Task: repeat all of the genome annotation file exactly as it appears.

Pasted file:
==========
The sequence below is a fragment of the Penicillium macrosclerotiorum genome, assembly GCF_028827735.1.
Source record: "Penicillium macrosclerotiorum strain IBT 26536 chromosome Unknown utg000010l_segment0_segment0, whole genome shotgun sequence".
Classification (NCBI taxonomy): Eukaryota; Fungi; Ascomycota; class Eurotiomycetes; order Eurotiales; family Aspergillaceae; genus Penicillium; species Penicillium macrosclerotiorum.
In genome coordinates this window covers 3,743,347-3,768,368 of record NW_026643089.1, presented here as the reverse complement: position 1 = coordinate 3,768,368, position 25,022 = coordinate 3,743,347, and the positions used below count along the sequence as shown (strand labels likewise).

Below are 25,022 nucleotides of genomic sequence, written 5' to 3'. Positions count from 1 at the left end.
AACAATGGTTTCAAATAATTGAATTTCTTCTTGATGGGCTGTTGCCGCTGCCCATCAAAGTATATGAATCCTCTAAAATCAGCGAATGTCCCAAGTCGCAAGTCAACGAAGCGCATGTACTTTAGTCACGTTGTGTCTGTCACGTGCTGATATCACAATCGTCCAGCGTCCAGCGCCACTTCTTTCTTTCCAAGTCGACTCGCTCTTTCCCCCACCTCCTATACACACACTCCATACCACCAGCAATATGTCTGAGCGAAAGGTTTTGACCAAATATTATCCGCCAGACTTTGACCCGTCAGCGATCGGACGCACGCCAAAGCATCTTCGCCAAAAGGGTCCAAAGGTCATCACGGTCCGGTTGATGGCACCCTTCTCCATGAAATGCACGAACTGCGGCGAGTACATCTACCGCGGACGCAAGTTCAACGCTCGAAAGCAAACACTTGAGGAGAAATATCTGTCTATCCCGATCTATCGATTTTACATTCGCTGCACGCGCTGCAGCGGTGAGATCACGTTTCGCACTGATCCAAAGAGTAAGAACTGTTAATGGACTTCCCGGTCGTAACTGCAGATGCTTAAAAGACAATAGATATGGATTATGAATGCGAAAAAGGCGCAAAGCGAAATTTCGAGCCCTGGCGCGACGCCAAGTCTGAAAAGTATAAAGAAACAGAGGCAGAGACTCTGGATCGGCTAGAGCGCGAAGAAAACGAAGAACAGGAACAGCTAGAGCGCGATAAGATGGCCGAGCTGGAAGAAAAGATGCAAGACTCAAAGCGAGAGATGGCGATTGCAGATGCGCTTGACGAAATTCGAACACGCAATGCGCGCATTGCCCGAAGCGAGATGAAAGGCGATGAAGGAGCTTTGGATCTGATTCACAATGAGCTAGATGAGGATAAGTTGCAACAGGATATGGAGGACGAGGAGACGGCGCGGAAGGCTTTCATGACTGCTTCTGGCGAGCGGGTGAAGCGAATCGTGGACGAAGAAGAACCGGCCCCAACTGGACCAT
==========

The sequence below is a fragment of the Penicillium macrosclerotiorum genome, assembly GCF_028827735.1.
Source record: "Penicillium macrosclerotiorum strain IBT 26536 chromosome Unknown utg000010l_segment0_segment0, whole genome shotgun sequence".
Classification (NCBI taxonomy): Eukaryota; Fungi; Ascomycota; class Eurotiomycetes; order Eurotiales; family Aspergillaceae; genus Penicillium; species Penicillium macrosclerotiorum.
In genome coordinates this window covers 3,743,347-3,768,368 of record NW_026643089.1, presented here as the reverse complement: position 1 = coordinate 3,768,368, position 25,022 = coordinate 3,743,347, and the positions used below count along the sequence as shown (strand labels likewise).

Below are 25,022 nucleotides of genomic sequence, written 5' to 3'. Positions count from 1 at the left end.
AACAATGGTTTCAAATAATTGAATTTCTTCTTGATGGGCTGTTGCCGCTGCCCATCAAAGTATATGAATCCTCTAAAATCAGCGAATGTCCCAAGTCGCAAGTCAACGAAGCGCATGTACTTTAGTCACGTTGTGTCTGTCACGTGCTGATATCACAATCGTCCAGCGTCCAGCGCCACTTCTTTCTTTCCAAGTCGACTCGCTCTTTCCCCCACCTCCTATACACACACTCCATACCACCAGCAATATGTCTGAGCGAAAGGTTTTGACCAAATATTATCCGCCAGACTTTGACCCGTCAGCGATCGGACGCACGCCAAAGCATCTTCGCCAAAAGGGTCCAAAGGTCATCACGGTCCGGTTGATGGCACCCTTCTCCATGAAATGCACGAACTGCGGCGAGTACATCTACCGCGGACGCAAGTTCAACGCTCGAAAGCAAACACTTGAGGAGAAATATCTGTCTATCCCGATCTATCGATTTTACATTCGCTGCACGCGCTGCAGCGGTGAGATCACGTTTCGCACTGATCCAAAGAGTAAGAACTGTTAATGGACTTCCCGGTCGTAACTGCAGATGCTTAAAAGACAATAGATATGGATTATGAATGCGAAAAAGGCGCAAAGCGAAATTTCGAGCCCTGGCGCGACGCCAAGTCTGAAAAGTATAAAGAAACAGAGGCAGAGACTCTGGATCGGCTAGAGCGCGAAGAAAACGAAGAACAGGAACAGCTAGAGCGCGATAAGATGGCCGAGCTGGAAGAAAAGATGCAAGACTCAAAGCGAGAGATGGCGATTGCAGATGCGCTTGACGAAATTCGAACACGCAATGCGCGCATTGCCCGAAGCGAGATGAAAGGCGATGAAGGAGCTTTGGATCTGATTCACAATGAGCTAGATGAGGATAAGTTGCAACAGGATATGGAGGACGAGGAGACGGCGCGGAAGGCTTTCATGACTGCTTCTGGCGAGCGGGTGAAGCGAATCGTGGACGAAGAAGAACCGGCCCCAACTGGACCAT